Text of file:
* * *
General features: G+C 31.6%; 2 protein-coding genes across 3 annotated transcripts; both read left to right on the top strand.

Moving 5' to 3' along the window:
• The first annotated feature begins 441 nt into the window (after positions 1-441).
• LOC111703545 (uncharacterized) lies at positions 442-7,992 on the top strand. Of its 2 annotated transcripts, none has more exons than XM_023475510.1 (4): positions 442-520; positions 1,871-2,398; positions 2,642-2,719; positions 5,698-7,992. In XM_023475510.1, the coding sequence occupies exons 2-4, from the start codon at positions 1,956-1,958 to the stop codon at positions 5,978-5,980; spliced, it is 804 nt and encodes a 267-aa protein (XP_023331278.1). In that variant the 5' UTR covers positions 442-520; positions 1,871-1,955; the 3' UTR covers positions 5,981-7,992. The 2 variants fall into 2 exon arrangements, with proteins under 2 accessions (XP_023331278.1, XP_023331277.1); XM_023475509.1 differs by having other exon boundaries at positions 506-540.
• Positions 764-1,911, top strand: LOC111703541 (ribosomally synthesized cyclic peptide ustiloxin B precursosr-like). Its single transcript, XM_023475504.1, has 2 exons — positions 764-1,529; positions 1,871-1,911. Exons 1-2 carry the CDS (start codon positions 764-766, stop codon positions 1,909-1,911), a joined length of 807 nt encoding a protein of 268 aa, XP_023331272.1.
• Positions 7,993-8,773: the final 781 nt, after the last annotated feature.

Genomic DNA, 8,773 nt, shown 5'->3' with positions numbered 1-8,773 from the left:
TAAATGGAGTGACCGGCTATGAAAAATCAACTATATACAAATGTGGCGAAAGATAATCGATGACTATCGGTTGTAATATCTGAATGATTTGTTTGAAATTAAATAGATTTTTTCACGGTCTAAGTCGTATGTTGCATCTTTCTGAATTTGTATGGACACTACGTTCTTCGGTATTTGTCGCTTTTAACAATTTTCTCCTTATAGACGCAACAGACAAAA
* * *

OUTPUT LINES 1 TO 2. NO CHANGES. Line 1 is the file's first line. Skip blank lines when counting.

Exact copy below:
General features: G+C 31.6%; 2 protein-coding genes across 3 annotated transcripts; both read left to right on the top strand.

Moving 5' to 3' along the window: